An hour later we were all waiting by the studio door when George and Ravi showed up. Ravi had a sitar and to our delight, George was followed by a young woman carrying an acoustic guitar case. We nudged each other and whispered, “George brought a guitar!” We set up quickly—I’m not sure we even had a makeup person—and began. The conversation went beautifully. Fugelsang did a terrific job. They covered George’s discovery of Indian music, the Maharishi, the Concert for Bangladesh, and lots more. Ravi played sitar. Finally, I asked if George would pick up the guitar and play a song. He looked surprised but said okay. He took the guitar and played four songs. By this time word had gotten around that there was a Beatle in the building and folks from VH1 were slipping into the room. My memory is that by the time George performed there were about twenty-five people in the room but Fugelsang insists there were fifty or sixty. He might be right. That turned out to be George Harrison’s final public performance.

Here’s the punch line. When we had wrapped, I said to George how glad I was that he decided to bring a guitar with him after all. We did not expect him to perform. George said, “I never saw that guitar before in my life.” It turned out that he didn’t know the young woman who followed him in from the street carrying the guitar. She was stopping by to see a friend who worked at VH1 and decided when she saw what was going on to stick around and watch. I had ambushed George into playing. I am glad I did.

Rumpus: Bill, here’s a link to a Washington Post piece with the “crap demos” citation, so either the Post didn’t fact check that day, or, maybe, it’s a genuine remark.

I listened to “Grow Old with Me,” and the “Real Love” demo today, and they are really tender and powerful, I think. I remember that in the Playboy interview John remarks that he doesn’t think he’s such a great writer of melodies. Then you encounter recordings like this, and it’s clear what an effortless and tremendous writer of melodies he really was. Both songs give off the veneer of simplicity (and especially with the rudimentary strumming on the “Real Love” demo), but then the way the melodies move around the chords is so satisfying. John had some range when he wanted to, as a singer, and I think that makes the melodic journey more interesting somehow.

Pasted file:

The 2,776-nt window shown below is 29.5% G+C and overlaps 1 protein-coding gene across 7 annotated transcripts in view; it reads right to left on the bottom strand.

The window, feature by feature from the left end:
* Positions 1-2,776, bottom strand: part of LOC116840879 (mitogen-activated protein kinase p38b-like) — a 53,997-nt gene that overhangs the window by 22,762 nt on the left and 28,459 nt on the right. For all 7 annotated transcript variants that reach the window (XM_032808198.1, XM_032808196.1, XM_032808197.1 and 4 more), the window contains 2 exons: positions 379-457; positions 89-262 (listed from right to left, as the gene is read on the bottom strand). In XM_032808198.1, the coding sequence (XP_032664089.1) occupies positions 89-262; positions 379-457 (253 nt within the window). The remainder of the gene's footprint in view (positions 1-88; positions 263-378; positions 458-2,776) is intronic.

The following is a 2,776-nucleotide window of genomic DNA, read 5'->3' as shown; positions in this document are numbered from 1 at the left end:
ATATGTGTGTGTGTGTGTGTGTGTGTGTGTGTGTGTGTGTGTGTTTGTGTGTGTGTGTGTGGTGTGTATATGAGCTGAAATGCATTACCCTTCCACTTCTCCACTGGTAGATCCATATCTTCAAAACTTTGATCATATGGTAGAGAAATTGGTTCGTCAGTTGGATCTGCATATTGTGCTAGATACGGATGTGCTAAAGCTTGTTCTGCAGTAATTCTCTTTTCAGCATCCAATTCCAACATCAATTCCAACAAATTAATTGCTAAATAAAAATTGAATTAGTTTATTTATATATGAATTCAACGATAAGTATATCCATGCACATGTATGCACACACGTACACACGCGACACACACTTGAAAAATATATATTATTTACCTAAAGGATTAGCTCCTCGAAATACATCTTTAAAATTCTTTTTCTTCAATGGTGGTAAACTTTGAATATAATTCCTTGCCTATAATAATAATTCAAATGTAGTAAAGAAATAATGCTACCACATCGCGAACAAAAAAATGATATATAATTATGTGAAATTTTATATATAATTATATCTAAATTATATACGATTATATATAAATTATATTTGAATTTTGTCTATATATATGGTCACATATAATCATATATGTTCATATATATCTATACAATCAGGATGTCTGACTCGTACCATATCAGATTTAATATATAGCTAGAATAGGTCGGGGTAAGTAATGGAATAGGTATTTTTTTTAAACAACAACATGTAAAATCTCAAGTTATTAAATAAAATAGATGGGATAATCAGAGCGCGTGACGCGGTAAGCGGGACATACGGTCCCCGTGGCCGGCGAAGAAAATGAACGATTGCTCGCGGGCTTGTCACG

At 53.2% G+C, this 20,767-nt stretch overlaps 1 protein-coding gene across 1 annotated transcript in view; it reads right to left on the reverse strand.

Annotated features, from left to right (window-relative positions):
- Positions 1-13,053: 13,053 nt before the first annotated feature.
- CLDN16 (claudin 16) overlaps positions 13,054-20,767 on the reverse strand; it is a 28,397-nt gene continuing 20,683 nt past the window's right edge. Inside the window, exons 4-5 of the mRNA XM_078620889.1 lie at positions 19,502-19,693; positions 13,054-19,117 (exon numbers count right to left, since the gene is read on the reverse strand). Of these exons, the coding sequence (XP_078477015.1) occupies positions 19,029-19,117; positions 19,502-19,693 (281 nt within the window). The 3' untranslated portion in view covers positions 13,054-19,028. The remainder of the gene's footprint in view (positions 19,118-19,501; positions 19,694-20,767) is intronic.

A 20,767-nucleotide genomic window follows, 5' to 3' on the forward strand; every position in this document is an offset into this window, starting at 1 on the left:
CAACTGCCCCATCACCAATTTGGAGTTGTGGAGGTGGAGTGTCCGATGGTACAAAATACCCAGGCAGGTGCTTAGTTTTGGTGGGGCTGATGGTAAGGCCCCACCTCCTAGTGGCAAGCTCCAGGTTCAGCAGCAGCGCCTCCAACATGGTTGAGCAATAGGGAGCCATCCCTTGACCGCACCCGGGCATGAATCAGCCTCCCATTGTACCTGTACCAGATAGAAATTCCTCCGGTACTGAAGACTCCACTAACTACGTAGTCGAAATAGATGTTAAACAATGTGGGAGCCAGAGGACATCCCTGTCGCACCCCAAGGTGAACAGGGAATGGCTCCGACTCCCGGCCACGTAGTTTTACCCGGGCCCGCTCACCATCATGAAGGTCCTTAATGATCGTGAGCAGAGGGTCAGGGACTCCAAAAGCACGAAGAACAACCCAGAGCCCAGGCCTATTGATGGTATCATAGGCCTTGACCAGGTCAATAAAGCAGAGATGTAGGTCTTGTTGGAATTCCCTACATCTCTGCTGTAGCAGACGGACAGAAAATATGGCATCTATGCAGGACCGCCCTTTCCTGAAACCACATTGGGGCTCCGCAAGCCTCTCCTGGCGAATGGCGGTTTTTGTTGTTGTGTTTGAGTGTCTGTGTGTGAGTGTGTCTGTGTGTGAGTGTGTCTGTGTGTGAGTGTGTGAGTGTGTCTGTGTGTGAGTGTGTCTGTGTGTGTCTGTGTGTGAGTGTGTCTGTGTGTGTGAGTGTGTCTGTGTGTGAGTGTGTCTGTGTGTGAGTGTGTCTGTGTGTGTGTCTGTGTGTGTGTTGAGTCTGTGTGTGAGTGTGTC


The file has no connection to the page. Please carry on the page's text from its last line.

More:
It’s interesting that the Post article seems to indicate that George had a pivotal role in the early inquiry into the existence of the Lennon demos, and the possibility of the remaining Beatles recording with them. Of course, on the Beatles boards there are many interesting discussions as to whose handwriting was on the cassette labeled “For Paul” when Yoko Ono ultimately turned over the demos to Paul. Some people seem to think it was John’s handwriting, and some people think it was Yoko’s.

And: there’s one resourceful guy who has attempted to engineer from existing samples a version of “Grow Old with Me” that includes input from all four (and includes George Martin’s string arrangement).

I had a good weep over your “All Things Must Pass,” from your interview. I’d watched that footage back when George died, but I hadn’t seen it in a long time. But you really preserved an amazing moment. It’s one of those performances that really lingers in the mind. I’d feel good about my professional life if I had been part of that piece of tape. And there’s one of those spooky penetrating George moments in the last chorus where the import of the lyric really rises up out of the casual, I-just-borrowed-this-guitar treatment. Really moving.

I’m wondering if you guys on the radio show talked about the instrumental version of “Within You Without You,” first take, from the extras disc of the new Sgt. Pepper. I am so moved by that recording. Feels like one of those Brian Wilson conducting-the-strings moments of insight into a recording.